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  3. I like the approach of the Phoenix United Way, Bob. Quite frankly, I stopped giving to the United Way many years ago (favoring the Rescue Missions and Food Banks instead) after I found out the Syracuse UW was giving money to black organizations that preached hatred of Caucasians. When I called UW they said they would make sure my money would not go to those groups. Please. Your UW's approach is much better, and easier for you to see the effectiveness of it. Good luck.

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    1. Having more control over how the money is spent and planning for long term solutions instead of a quick patchjob seems to make more sense.,

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  4. One out of five ... wow, that's a lot! Good for you for helping out, and for trying to do it in a more direct and effective way.

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    1. Some of the statistics that United Way has uncovered are shocking. In a place known for its high end resorts and golf courses and the winter playground of so many, way too many of the state's residents lives a life of grinding poverty. Once you are outside the metro areas of Phoenix, Tucson, Flagstaff, and Yuma, things get rough rather quickly.

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  5. This sounds like a perfect meeting of skills and needs. Good luck with the new initiative. -Jean

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    1. I am anxious to see where this takes me. Thanks, Jean.

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  6. Bob, since discovering your blog a few months ago, I have been following it with great interest. I am still working, and my job is challenging with very long work hours (typically 10-11 hours a day). I am beginning to think seriously about retirement. I recently have reached my financial target for retirement, and I have a long list of interests and personal goals that I have been deferring until retirement because I have so little time to work on them now. My husband has been retired for ten years, and I would like to be able to spend more time with him. Still, it is hard to step away from this career of mine that has been so all-encompassing for the last 25 years. Your comments about volunteer work interested me. Currently, with my long work days, I have little energy left for volunteer work. It is something I would like to have more time for, and I have already begun to think of possible volunteer contributions that I can make once I retire.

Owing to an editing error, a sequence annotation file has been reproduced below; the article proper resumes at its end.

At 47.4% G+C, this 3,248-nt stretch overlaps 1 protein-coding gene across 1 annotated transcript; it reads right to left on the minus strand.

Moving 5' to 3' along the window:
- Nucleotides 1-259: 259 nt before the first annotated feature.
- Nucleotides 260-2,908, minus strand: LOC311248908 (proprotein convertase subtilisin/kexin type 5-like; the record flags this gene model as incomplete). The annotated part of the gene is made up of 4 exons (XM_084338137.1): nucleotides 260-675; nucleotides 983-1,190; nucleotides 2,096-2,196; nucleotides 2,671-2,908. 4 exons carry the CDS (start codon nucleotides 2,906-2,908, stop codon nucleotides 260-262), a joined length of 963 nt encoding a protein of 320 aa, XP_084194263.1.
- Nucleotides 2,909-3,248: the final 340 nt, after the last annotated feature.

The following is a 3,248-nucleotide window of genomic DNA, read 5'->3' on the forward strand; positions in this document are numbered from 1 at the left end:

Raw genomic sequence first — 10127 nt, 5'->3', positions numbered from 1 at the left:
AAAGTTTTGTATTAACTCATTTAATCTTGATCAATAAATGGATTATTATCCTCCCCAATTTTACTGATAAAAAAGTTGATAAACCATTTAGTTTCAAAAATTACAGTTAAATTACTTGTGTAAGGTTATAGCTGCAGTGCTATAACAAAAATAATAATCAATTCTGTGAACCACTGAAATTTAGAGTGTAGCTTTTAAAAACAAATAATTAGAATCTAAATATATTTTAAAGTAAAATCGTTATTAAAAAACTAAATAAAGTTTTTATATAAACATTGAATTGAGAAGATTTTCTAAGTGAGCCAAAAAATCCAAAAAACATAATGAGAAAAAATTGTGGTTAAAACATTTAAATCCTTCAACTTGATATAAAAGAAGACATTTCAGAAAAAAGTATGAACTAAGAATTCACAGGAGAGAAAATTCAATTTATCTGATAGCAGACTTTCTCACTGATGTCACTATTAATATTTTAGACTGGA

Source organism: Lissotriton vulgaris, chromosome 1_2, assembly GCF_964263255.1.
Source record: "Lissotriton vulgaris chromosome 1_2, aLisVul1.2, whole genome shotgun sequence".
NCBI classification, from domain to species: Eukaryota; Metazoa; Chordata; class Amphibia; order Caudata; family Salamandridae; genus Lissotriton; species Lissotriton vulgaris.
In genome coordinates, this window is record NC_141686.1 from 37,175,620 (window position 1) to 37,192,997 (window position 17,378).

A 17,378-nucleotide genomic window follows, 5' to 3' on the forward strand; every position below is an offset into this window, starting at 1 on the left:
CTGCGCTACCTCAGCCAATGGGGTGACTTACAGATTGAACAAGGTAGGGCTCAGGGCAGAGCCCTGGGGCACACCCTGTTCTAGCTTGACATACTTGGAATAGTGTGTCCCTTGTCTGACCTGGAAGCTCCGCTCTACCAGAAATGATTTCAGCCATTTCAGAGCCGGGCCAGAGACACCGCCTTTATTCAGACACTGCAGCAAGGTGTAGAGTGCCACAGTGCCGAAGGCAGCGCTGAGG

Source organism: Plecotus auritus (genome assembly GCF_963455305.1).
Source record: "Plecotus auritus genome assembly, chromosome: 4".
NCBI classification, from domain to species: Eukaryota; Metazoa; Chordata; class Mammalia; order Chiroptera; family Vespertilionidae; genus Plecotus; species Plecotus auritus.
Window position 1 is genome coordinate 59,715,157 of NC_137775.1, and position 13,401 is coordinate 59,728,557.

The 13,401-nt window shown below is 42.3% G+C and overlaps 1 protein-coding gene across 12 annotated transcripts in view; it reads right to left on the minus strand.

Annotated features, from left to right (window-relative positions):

Jude

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    1. How has your husband handled a decade of retirement? Had it been a positive experience for him? Do you envy him the freedom to craft your day your way?

      It is a mistake to start retirement until you are really ready, and that doesn't mean just financially. Mentally, you have to be ready to divorce yourself from something that has helped define you for the last 25 years. You have to be prepared for a temporary blow to your self identity, something that is probably centered around your career.

      But, the fact that you have interests and personal goals you want to tackle means you have a strong foundation once you do retire.

      Best of luck.

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  7. That sounds like a wonderful area to work in. It would seem to be one of those areas that by working with others you can leverage your skills to make a much larger difference in the world. As I go along, I notice that I am looking for more opportunities like that. There truly is NOT enough time for me to do all the volunteer work I would like to do.

    As I am dealing with the consequences of yet again saying YES to way too many projects (all of which are valuable in and of themselves) I realize that if I can leverage my time more effectively I can help more folks (& take better care of me, which truly IS my primary job, even though I often forget that little factoid.)

    Thanks again!

    pam.

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    1. What will be important to me is if I can insure that this role will translate into something more active and involved than just a monthly committee meeting. While the meetings are important, I think I will require at least some "hands-on" component.